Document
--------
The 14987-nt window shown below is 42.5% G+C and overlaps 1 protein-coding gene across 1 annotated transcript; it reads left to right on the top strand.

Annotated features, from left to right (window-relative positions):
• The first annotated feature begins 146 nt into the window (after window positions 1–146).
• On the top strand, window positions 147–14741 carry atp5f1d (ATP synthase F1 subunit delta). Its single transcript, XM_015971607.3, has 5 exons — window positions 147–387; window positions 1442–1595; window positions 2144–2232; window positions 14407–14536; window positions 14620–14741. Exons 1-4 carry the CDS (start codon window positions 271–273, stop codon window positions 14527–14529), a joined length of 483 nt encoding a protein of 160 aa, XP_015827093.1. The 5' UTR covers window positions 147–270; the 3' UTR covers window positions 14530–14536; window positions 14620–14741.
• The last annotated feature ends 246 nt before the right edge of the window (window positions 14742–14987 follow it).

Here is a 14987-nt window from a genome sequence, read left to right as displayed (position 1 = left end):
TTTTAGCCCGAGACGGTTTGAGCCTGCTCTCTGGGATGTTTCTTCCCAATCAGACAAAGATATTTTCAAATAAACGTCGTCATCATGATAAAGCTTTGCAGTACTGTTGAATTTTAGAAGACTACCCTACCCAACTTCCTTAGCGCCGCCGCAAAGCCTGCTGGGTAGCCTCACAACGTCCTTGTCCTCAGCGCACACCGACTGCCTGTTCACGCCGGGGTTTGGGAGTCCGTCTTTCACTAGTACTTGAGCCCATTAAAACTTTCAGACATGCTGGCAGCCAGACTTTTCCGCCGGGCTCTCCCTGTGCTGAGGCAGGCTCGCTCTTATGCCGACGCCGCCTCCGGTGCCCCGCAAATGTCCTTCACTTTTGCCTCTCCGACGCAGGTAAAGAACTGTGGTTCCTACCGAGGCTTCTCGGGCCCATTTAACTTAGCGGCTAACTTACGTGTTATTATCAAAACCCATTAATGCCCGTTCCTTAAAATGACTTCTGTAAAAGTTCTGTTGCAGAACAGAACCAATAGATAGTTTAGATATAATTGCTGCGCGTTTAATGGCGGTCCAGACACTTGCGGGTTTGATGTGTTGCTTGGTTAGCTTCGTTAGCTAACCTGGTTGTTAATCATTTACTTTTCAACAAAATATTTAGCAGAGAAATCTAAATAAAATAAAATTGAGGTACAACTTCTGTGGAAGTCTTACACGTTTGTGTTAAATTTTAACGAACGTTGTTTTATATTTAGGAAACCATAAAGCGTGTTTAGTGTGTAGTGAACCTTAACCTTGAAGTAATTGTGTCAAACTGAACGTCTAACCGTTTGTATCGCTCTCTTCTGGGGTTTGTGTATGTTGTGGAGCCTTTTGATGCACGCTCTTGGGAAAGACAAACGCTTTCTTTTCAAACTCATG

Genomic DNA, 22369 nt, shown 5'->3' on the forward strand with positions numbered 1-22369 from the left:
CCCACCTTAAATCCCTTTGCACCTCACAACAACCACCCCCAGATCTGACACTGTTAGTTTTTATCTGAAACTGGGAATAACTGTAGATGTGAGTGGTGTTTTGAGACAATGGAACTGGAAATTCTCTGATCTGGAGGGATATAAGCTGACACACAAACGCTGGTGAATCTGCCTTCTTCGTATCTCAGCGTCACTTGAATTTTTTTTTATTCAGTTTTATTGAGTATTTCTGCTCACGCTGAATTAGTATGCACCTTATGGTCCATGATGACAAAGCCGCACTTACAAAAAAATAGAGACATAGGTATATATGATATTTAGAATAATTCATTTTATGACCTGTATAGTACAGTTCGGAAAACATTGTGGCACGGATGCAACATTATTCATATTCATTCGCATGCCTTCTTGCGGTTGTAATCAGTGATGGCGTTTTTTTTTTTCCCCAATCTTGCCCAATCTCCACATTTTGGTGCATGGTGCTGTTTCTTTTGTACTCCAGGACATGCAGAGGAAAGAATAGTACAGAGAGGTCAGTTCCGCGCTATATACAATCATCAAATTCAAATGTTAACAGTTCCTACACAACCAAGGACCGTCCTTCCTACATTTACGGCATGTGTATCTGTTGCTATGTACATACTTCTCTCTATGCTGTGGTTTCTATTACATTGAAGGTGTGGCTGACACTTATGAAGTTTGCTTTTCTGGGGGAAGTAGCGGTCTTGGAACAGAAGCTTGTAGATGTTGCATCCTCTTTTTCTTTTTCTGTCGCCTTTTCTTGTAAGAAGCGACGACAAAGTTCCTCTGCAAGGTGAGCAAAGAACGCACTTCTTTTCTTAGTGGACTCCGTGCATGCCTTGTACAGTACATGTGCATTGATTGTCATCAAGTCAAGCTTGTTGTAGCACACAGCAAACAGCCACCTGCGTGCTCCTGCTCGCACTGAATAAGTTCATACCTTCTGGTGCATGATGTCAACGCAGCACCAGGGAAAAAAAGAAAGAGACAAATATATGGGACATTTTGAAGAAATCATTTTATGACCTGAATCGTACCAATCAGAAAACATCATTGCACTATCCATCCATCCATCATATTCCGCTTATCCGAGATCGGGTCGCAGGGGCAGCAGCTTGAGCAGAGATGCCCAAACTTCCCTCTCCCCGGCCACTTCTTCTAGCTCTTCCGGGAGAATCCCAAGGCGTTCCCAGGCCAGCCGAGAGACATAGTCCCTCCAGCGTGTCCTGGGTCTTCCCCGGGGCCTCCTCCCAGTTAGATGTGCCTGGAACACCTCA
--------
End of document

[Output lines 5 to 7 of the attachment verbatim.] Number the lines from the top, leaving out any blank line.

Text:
• The last annotated feature ends 246 nt before the right edge of the window (window positions 14742–14987 follow it).

Here is a 14987-nt window from a genome sequence, read left to right as displayed (position 1 = left end):
TTTTAGCCCGAGACGGTTTGAGCCTGCTCTCTGGGATGTTTCTTCCCAATCAGACAAAGATATTTTCAAATAAACGTCGTCATCATGATAAAGCTTTGCAGTACTGTTGAATTTTAGAAGACTACCCTACCCAACTTCCTTAGCGCCGCCGCAAAGCCTGCTGGGTAGCCTCACAACGTCCTTGTCCTCAGCGCACACCGACTGCCTGTTCACGCCGGGGTTTGGGAGTCCGTCTTTCACTAGTACTTGAGCCCATTAAAACTTTCAGACATGCTGGCAGCCAGACTTTTCCGCCGGGCTCTCCCTGTGCTGAGGCAGGCTCGCTCTTATGCCGACGCCGCCTCCGGTGCCCCGCAAATGTCCTTCACTTTTGCCTCTCCGACGCAGGTAAAGAACTGTGGTTCCTACCGAGGCTTCTCGGGCCCATTTAACTTAGCGGCTAACTTACGTGTTATTATCAAAACCCATTAATGCCCGTTCCTTAAAATGACTTCTGTAAAAGTTCTGTTGCAGAACAGAACCAATAGATAGTTTAGATATAATTGCTGCGCGTTTAATGGCGGTCCAGACACTTGCGGGTTTGATGTGTTGCTTGGTTAGCTTCGTTAGCTAACCTGGTTGTTAATCATTTACTTTTCAACAAAATATTTAGCAGAGAAATCTAAATAAAATAAAATTGAGGTACAACTTCTGTGGAAGTCTTACACGTTTGTGTTAAATTTTAACGAACGTTGTTTTATATTTAGGAAACCATAAAGCGTGTTTAGTGTGTAGTGAACCTTAACCTTGAAGTAATTGTGTCAAACTGAACGTCTAACCGTTTGTATCGCTCTCTTCTGGGGTTTGTGTATGTTGTGGAGCCTTTTGATGCACGCTCTTGGGAAAGACAAACGCTTTCTTTTCAAACTCATG